5-year-old home after snakebite, but parents now searching for signs of ‘serum sickness’

Austin

GRANITE SHOALS, Texas (KXAN) — Emily Rose Oehler smiles shyly. She sits in her wheelchair near Granite Shoals City Hall and softly says, “I’m good.”

The 5-year-old is home and recovering from a western diamondback rattlesnake bite at Longhorn Cavern State Park in Burnet County. Her small foot is still swollen after the bite a week later.

“We were terrified for a long time, ” said her father Wes Oehler. “But to have her home already, it was hard to keep it together on the way home.”

She can’t put weight on her hurt leg so she’s using a wheelchair and walker to get around, which tires her out quickly. “Every day she’s getting better and better,” said her mother, Alicia Oehler.

After being bitten, Emily Rose was taken to Dell Children’s Medical Center where she got 16 doses of antivenom in 24 hours. Then she had a setback and needed more. The family said they’ve applied for financial help through the hospital to help with antivenom costs.

A spokesperson with Dell Children’s Medical Center said in an email that the hospital is the “only pediatric level I trauma center in Central Texas. We are grateful to our highly-skilled physicians, nurses and the entire clinical team who provide exceptional care to the patients and families we serve. Their expertise has led to countless young patients being successfully brought back to health in the face of life-threatening danger, including snake bites.”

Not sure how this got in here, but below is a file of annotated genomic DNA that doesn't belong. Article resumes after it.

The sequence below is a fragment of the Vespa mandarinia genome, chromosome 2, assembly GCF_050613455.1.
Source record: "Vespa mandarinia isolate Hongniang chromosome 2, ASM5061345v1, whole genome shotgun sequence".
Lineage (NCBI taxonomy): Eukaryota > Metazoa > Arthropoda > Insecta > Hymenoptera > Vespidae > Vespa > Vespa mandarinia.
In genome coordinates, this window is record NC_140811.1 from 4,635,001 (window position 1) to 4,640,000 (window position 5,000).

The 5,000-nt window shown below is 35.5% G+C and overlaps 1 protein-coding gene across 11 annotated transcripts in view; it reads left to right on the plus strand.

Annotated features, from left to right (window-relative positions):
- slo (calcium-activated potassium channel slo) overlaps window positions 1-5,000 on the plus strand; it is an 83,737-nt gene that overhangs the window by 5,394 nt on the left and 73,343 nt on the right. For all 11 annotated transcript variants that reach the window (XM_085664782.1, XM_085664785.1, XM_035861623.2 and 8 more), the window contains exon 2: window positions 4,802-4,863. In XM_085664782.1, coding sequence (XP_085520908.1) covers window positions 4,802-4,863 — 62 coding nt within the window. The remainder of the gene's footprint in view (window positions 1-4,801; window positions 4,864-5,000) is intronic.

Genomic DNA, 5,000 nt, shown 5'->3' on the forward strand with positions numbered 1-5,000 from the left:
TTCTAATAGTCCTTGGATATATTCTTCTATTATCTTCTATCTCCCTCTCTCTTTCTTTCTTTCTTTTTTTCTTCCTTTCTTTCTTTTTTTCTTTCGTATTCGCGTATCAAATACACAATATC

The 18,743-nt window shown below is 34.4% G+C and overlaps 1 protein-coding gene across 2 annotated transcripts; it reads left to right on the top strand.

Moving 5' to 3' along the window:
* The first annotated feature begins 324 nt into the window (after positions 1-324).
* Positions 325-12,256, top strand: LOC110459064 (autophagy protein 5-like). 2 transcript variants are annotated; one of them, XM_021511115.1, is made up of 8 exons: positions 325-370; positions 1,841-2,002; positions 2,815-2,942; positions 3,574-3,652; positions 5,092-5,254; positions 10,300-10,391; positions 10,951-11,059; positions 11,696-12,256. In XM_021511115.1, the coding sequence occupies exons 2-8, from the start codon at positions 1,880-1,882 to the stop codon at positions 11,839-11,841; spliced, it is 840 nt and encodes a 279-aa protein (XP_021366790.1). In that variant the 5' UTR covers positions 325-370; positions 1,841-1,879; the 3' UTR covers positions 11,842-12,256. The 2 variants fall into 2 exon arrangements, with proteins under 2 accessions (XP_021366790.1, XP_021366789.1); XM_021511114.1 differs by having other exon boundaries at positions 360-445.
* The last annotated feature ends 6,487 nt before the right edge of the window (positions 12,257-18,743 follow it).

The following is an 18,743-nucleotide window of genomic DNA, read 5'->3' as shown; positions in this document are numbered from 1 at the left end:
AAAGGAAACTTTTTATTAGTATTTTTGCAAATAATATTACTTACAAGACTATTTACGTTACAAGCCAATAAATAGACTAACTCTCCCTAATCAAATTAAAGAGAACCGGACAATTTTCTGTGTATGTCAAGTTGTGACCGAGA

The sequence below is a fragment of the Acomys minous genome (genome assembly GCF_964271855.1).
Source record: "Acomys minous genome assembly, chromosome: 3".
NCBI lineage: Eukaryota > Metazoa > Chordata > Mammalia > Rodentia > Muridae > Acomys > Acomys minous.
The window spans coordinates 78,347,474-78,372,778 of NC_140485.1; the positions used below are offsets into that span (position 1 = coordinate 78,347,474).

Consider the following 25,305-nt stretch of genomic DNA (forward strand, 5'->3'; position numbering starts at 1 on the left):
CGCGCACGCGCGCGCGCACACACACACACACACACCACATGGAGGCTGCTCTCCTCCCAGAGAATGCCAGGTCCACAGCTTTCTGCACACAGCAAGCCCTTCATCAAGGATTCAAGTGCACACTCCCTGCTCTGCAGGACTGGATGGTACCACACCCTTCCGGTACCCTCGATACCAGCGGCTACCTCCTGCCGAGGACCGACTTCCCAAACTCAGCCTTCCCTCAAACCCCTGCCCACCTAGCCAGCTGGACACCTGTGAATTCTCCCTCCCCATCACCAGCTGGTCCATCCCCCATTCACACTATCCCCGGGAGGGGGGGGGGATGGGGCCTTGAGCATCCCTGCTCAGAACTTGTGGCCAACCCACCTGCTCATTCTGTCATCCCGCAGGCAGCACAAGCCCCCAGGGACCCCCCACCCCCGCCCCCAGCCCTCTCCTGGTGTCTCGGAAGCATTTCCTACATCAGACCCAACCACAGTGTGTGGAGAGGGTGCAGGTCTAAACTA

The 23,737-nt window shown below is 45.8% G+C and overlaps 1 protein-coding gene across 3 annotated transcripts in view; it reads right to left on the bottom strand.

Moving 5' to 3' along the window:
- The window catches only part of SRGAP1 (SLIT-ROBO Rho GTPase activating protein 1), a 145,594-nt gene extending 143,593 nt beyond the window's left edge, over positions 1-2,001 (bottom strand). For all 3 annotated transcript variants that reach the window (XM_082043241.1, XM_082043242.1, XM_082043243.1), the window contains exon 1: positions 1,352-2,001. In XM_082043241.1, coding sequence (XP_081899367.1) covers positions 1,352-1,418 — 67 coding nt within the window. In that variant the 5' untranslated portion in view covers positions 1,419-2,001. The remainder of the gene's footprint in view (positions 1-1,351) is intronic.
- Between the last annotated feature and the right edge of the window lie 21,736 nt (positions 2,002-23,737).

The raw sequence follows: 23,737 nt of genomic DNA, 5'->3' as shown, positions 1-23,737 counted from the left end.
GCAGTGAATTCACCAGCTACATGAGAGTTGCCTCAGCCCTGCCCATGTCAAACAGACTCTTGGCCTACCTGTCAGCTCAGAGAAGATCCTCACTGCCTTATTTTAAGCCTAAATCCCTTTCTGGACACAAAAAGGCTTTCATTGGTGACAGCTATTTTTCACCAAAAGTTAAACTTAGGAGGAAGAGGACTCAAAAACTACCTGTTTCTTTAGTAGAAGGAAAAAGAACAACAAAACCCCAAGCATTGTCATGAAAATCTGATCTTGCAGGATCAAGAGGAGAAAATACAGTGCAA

The e-mail goes on to say, “As a nonprofit health system whose Mission is to serve our community with a special concern for the poor and the vulnerable, we provide patients with a team of financial professionals dedicated to ensuring everyone can get the care they need, regardless of their ability to pay. This team helps qualifying patients access our charitable care funds, plus government resources such as Medicaid. Every year across Texas, Ascension proudly provides hundreds of millions of dollars in community benefit and charity care.”

Even though the hospital may cover some expenses while Emily was there, the family did set up an online fundraising page to help with other expenses including physical therapy and care that Emily will need now that’s she’s home.

The Oehlers say they’re also keeping an eye out for “serum sickness,” which can kick in a week or two after antivenom is used, causing nausea, vomiting and diarrhea. They tell KXAN that their little girl will be headed back to the doctor this week for a check-up.

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